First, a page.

NOT ‘cow’vid-19, not even infectious, but would you protect new calvers?

If a new viral disease at calving was found in 59% of cows, and 54% of heifers, associated with massively higher incidence of ketosis, metritis, displaced abomasum and premature culling, how many readers would vaccinate against it?

This make-believe infection, but very real condition in very many herds, is unseen/unknown calcium deficiency (not clinical milk fever). It is the subject of a new study of 407 cows and heifers, reported in January by the prestigious peer-reviewed Journal of Dairy Science (JDS).

In the first 60-days post-calving, 59% of cows with sub-normal blood calcium had nearly double the combined incidence of ketosis, metritis, displaced abomasum and premature culling compared with normal herd mates. Of course, all these conditions can lead to higher culling rates, though farmers may not realise they started with subclinical hypocalcaemia at calving. More details are available in the table and readers do not need an ‘expert’ to spell out here the losses arising from these conditions.

Click image to enlarge

For sub-normal first calved heifers, not normally associated with low calcium status, ketosis and metritis were more than three-times higher than in those with normal calcium status.

So what to do about this? Vet Dr Elizabeth Berry from Animax says farmers could ask their vet to take blood samples for analysis, then act on the results. “But would this be quick enough?” she asks. “And at what cost? It’s certainly worth asking.

“Of course, the relationship reported in the JDS paper between adverse events and calcium is association, not necessarily causation. So any preventive measures will probably not eliminate 100% of the gap between cows or heifers with normal and sub-normal calcium status.

“But it is a reasonable hypothesis – backed up by farmers’ experiences – that an effective calcium supplement at calving can close the gap.”

Such is the high cost of any one of these events that preventing some of them will generate a healthy financial return. Indeed, the JDS paper says that temporary sub-clinical calcium deficiency just after calving causes at least double the financial losses of long term debilitation or fatalities of downer cows caused by clinical milk fever.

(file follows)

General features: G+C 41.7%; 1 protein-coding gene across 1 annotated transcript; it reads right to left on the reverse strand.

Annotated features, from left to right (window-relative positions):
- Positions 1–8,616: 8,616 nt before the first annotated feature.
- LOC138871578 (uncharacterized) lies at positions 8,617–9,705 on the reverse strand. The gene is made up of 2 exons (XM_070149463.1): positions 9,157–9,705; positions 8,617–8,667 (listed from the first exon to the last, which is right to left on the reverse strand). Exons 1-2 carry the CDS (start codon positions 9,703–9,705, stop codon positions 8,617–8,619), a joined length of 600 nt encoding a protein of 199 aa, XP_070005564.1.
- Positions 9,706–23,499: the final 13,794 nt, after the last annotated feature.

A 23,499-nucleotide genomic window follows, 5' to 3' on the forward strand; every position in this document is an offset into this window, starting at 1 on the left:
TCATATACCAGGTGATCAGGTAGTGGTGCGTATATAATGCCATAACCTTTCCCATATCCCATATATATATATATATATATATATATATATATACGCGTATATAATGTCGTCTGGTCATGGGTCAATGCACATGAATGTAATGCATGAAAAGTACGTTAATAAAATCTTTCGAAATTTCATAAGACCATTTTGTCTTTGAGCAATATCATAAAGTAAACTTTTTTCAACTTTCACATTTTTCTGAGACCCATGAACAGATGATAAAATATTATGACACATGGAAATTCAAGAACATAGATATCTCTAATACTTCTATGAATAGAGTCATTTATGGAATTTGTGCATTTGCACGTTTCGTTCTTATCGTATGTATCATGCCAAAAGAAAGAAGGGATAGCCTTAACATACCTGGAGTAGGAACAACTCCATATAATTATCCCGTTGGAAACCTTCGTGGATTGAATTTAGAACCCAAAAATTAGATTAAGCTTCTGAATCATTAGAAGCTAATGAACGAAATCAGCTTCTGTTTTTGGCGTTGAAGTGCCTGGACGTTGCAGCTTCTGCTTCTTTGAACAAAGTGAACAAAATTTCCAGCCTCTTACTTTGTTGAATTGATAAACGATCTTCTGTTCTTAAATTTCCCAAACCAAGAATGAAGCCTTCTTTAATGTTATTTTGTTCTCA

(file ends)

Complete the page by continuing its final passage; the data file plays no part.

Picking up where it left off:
It is for this purpose that Animax developed Easycal, an oral drench containing 65mg of available calcium. It comes in a 185ml (⅓rd pint) plastic bottle with tube applicator. Given just before or after calving, the calcium is absorbed over 12-15 hours to coincide with a natural dip in blood calcium caused by the onset of lactation. Cost is less than £10/cow.

Dr Berry explains that the impact of this post-calving dip is due to calcium’s role in muscle and nervous functions.

“Even a sub-clinical deficiency weakens muscle tone and strength, which are so critical at and just after calving. In addition to a quick and safe, unassisted birth for calves, peak muscle performance is essential to gut function along its entire length.

“Any shortcomings are highly likely to reduce feed intakes, probably explaining exaggerated ketosis incidence in cows and heifers with sub-normal calcium. Following a ketosis episode, of course, many animals never reach their potential for that entire lactation.”

Among Robert Hunter’s Jersey herd in Lanarkshire was a sixth calver that had given a 9,000 litre fifth lactation. Jerseys in general and older cows are much more prone to sub-normal calcium that other breeds and younger individuals. Instead of the emergency intravenous bottle of calcium that was required at all five previous calvings, Mr Hunter says a healthy calf and untroubled mother were the outcome following a bottle of Easycal as she got started, then a second bottle 12 hours later for good measure – bearing in mind the cow’s known history – that same evening.

Farmers can get more information from Animax livestock specialists here.